Senior Vice President, Chief Diversity Officer, and Head of Culture & Engagement
LEADERS Worth Watching
Education: MA, counseling psychology, Howard University; BA, psychology, Spelman College Company Name: Lincoln Financial Group Industry: Financial services Company CEO: Dennis Glass Company Headquarters Location: Radnor, Pennsylvania Number of Employees: 11,000 Words you live by: Listen, learn, and then, lead. Who is your personal hero? Shirley Chisholm What book are you reading? White Fragility by Robin DeAngelo What was your first job: I started working for my father’s printing business in second grade, helping collate books. Favorite charity: Urban League of Philadelphia Interests: Rowing, interior decorating, trying new recipes, community service, helping to preserve HBCUs, and mentoring young African American females Family: From a family of four; recently married into and now part of a family of six—with my husband and four stepchildren
Without the Burden of Racism Education was always paramount in our family. It was positioned as one of the factors necessary to independently navigate one’s life. I am fortunate and proud to have attended two Historically Black Colleges and Universities (HBCU), Spelman College and Howard University. Deciding to attend an HBCU for both undergraduate and graduate school were choices “by design.” Growing up in the south, which by the way I loved, afforded various types of opportunities to learn and experience race relations (both positive and negative). At the age of 17, I made the decision to attend a college where gender and race would not be “by design” differentiators or obstacles. This was important for me, because I craved the freedom to compete and achieve based on merit and talent. I wanted at least four years in life where race was not an issue, and to be “judged by the content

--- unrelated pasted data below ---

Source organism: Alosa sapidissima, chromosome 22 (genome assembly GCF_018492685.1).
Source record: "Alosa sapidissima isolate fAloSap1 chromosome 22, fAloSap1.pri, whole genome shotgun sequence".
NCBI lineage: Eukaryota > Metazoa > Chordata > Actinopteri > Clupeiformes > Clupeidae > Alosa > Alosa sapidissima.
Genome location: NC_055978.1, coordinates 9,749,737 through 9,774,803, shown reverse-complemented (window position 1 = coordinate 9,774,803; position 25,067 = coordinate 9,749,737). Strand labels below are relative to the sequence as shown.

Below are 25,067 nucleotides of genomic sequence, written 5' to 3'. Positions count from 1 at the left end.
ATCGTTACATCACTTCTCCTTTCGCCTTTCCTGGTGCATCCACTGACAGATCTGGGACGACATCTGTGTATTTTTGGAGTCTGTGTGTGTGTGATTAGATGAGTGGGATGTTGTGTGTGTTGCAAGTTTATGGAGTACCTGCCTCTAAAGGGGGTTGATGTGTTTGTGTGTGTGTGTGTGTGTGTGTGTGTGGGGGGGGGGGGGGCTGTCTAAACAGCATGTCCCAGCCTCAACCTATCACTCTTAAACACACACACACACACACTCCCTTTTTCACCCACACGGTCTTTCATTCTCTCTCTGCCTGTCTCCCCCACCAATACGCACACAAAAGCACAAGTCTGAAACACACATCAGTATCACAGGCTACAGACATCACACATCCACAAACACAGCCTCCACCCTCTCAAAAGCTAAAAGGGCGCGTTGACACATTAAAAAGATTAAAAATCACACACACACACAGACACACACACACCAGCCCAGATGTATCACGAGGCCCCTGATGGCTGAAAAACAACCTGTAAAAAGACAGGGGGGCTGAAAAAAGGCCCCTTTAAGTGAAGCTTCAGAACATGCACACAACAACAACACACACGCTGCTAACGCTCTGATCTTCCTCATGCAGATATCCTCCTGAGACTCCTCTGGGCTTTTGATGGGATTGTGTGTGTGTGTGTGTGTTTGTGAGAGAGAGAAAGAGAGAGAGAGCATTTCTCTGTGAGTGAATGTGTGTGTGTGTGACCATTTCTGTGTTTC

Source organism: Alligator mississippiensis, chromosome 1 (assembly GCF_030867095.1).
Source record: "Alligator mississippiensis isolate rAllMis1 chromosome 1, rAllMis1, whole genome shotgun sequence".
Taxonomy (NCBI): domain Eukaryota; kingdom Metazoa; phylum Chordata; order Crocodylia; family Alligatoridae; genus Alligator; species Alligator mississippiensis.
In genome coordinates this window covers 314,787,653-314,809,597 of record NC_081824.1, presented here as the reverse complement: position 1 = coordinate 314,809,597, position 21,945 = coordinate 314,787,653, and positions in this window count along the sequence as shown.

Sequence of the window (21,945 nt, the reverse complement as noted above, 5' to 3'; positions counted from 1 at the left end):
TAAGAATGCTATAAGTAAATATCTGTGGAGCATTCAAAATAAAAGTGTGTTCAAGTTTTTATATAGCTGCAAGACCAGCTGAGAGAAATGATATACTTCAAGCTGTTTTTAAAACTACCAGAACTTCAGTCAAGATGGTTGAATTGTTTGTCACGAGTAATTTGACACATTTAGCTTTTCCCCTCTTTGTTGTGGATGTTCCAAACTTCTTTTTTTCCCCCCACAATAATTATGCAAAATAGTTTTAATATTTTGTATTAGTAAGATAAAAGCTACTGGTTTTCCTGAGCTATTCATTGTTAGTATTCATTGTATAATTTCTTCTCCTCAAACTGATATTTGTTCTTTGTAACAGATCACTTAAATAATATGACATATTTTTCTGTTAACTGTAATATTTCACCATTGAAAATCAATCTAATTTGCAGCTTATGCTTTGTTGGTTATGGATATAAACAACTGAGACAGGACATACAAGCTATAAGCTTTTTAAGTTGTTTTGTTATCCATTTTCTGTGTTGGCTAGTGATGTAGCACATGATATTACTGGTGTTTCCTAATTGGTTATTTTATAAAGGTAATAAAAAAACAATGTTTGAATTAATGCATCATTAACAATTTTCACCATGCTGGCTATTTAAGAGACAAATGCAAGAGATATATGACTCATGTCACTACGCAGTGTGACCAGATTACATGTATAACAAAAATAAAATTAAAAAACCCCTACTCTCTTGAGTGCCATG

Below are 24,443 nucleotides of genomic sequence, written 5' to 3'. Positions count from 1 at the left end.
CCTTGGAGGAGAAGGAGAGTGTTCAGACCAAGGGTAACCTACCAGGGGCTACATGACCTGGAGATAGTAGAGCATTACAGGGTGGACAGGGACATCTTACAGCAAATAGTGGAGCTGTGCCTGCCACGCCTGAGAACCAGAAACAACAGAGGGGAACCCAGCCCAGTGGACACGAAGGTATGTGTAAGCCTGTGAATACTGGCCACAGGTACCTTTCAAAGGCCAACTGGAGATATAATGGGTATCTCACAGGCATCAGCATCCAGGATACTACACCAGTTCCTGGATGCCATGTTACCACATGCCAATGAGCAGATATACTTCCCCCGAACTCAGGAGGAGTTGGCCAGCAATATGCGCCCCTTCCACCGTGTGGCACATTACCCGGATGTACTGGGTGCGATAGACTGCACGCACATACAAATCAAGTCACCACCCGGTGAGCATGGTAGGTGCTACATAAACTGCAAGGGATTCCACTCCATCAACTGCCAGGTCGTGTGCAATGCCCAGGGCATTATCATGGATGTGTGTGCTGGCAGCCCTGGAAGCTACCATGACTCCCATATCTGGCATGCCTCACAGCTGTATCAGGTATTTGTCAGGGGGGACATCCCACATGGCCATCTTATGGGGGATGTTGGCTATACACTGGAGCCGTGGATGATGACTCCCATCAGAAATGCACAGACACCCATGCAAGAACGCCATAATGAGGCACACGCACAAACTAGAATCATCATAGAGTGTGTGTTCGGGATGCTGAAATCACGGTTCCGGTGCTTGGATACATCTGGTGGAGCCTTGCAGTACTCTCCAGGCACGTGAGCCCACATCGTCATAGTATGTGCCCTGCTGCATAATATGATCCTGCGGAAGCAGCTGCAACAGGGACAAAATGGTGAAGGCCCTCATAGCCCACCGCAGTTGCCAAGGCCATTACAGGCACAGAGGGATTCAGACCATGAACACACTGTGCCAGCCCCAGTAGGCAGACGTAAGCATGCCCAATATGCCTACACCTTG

of my character, not the color of my skin,” as Martin Luther King famously said. These are formative years as you begin to define who you are, determine what you want to do, and build the confidence to go out in the world and be your best. I did not want the real or perceived barriers of race, racism, sex, and sexism to get in my way—and they did not. Without the burdens of discrimination based on race and gender, assumptions of inferiority, and suspicion of not earning what was awarded, I flourished. We were supported and encouraged to achieve, to be successful. The only limits were the ones you set for yourself. This experience enabled in me the confidence and tenacity to lead with my talents, to not be deterred by barriers placed in my way by others, and to expect to be treated equitably. One wise saying I learned in school, and think about more now than ever, is this: Race
does not have to be a factor. It is not your burden, it is others’. When you encounter racism, it’s not because of you; it’s because of the perpetrator’s ignorance. Having the opportunity twice to live, learn, and develop intellectually without barriers and burdens imposed by others instilled in me an unwavering assurance that I could successfully address diversity challenges in the workplace. Today, in my role as chief diversity officer, I am responsible for and passionate about developing, implementing, and overseeing diversity and inclusion strategies throughout the organization. The expectation is that I can help advance inclusion, equity, and equality within our workforce and in our workplace, marketplace, and community engagement practices. My experiences led me to a career that I am passionate about—one that allows me to address these challenges every day.
Allison Green Johnson